In keeping with my current fixation on bad logic from professional thinkers, I was delighted to find Robin Hanson of George Mason University on Cato Unbound running some excruciatingly poor arguments about public health spending. He’s another associate professor, like Jonathan Haidt, which makes me wonder if there is a certain pattern developing here. Hanson is a respected economist, and one would be tempted to make a stinging joke at the expense of economists, except that David M Cutler, another academic health economist, has already responded to to Hanson’s article and done an excellent job of addressing the simplistic remedy suggested by Hanson, as has another professor of economics, Dana Goldman, here. But there’s more to be said, for Hanson has indulged in an extraordinarily blatant example of seeing what he wants to see.
Before we get to that, let me just say that Hanson’s basic premise is correct: the US spends an extragavant amount of money on health, and for all that spending, health outcomes in the US are no better and in many cases significantly worse than similar Western countries that spend much less per capita. But that does not absolve him of his statistical shenanigans.
Regions that paid more to have patients stay in intensive care rooms for one more day during their last six months of life were estimated, at a 2% significance level, to make patients live roughly forty fewer days, even after controlling for: individual age, gender, and race; zipcode urbanity, education, poverty, income, disability, and marital and employment status; and hospital-area illness rates.
Now, I don’t know how to analyse this figure as the paper itself won’t be available to me until I get onto the UQ campus next week. But I can tell you this: there is something deeply fishy about that figure. Hanson has worded this the wrong way round. Intensive care specialists don’t hang onto patients just because they’re given funding. What happens is they discharge patients when they are stable enough to be looked after in normal medical wards. Except that in real life, there is always pressure on intensive care beds as new patients are admitted to hospital, and in most intensive care units there is a constant process of triaging to decide which patients can be discharged to the wards despite them not being as stable as we’d like. Now, according to what Hanson has reported, if you give extra funding to hospitals and this funding allows patients to stay in intensive care for an extra day, this leads to an average loss of forty days of life.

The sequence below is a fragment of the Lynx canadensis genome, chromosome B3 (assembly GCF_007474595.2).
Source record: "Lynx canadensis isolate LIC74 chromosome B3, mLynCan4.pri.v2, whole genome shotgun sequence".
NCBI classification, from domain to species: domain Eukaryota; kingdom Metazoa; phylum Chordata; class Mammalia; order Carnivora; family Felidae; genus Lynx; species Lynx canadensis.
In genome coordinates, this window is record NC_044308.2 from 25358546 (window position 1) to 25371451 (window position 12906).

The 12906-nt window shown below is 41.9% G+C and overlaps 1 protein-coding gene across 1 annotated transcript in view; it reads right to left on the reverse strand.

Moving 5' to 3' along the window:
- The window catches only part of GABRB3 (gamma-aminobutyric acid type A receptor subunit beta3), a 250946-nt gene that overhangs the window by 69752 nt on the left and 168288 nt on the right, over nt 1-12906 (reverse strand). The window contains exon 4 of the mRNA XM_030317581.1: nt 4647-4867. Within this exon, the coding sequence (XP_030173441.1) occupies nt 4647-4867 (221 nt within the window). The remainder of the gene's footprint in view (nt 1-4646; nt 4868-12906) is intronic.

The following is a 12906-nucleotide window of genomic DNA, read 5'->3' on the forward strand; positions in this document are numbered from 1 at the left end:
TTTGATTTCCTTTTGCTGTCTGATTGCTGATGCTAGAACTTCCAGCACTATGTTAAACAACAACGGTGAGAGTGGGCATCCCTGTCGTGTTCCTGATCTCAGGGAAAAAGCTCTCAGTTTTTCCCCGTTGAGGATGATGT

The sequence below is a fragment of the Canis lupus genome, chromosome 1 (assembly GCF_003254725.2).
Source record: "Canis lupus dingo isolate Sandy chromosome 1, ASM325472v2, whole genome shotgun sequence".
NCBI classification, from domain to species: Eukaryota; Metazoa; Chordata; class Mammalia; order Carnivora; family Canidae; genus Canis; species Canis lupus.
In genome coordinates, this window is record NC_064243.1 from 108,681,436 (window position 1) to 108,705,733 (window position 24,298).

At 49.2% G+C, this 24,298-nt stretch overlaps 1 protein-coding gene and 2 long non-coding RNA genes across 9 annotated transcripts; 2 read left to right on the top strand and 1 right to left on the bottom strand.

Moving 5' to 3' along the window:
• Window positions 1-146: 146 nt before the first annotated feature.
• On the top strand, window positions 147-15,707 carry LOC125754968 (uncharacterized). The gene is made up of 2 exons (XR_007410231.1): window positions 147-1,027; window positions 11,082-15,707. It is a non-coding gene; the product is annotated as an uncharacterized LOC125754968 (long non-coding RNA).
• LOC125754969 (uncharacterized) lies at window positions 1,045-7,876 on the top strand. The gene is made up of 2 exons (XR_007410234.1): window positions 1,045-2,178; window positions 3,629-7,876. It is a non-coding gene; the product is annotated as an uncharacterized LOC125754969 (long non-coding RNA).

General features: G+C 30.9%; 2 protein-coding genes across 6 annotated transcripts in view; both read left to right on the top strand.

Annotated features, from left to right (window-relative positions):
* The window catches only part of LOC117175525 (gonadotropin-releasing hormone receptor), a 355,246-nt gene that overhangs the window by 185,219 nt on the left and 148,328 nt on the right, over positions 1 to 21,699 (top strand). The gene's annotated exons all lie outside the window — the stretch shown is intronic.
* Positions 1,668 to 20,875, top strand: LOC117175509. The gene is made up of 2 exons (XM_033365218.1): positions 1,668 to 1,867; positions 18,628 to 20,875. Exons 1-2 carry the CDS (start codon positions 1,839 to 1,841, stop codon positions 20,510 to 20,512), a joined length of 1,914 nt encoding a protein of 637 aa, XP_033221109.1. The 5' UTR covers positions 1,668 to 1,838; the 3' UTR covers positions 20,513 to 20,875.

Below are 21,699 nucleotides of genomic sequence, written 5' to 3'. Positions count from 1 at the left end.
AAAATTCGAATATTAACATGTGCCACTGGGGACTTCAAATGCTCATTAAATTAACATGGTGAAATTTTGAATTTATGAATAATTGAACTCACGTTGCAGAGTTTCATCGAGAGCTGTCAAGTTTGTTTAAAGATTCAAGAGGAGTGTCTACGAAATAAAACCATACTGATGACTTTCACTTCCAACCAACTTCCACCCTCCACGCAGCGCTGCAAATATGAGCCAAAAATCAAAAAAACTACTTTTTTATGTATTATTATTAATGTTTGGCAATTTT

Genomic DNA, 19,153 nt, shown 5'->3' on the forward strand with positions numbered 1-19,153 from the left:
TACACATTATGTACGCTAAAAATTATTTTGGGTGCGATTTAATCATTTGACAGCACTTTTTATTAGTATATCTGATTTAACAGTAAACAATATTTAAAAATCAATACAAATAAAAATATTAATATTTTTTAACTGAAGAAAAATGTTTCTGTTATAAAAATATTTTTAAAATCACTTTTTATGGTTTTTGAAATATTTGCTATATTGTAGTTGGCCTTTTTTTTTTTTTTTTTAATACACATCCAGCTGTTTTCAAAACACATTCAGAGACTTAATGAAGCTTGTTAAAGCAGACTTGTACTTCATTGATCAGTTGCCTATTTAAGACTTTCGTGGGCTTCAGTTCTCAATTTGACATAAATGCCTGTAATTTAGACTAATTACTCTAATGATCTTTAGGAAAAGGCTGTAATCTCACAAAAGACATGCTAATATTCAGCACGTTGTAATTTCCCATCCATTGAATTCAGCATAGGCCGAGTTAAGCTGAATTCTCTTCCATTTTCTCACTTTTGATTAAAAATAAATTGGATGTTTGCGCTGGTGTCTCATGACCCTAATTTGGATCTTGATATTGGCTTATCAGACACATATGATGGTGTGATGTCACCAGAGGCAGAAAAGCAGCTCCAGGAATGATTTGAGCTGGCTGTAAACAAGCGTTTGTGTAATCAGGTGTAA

Now, I’m sorry I don’t have the paper at hand to say why this happens, but it has to be a statistical anomaly. And, in fact, the clue is in Hanson’s choice of data. This figure applied to those in the last six months of their lives. Clearly, this is not something that could have been known at the time that these people were in intensive care. This is a statistical blip by analysing the data in hindsight. Why, for instance, did Hanson not quote the numbers for people who had been in intensive care and then lived more than six months? If you exclude success stories from your analysis, clearly you won’t find any benefits. I can’t give more details until I see the paper, but Hanson has quoted a dubious figure without caveats.
It gets worse.
Among their many specific findings, the most significant was at the 0.1% level: people with free eyeglasses could see better. But it has long been obvious that eyeglasses help people see, and eyeglasses are basically physics, not “medicine.”
Hanson has created a category — medicine based on physics — for the specific purpose of excluding a successful and cost-effective medical intervention. If physics doesn’t count as medicine, then medical insurers will be delighted to know that they can henceforth exclude optometry from their benefits, along with cataract lens replacement, pacemakers, defibrillators, X-rays, CT scans, MRI scans, nuclear medicine and ultrasounds — the entire field of medical imaging — not to mention lithotripsy, dialysis, electrophoresis, electrophysiological studies, radioablation, and laser surgery. Assuming Hanson includes mechanics within the field of physics, insurers can also exclude casts and splints, slings, stents, shunts, joint replacements… It’s certainly one way of cutting medical costs. Redefine them as engineering costs.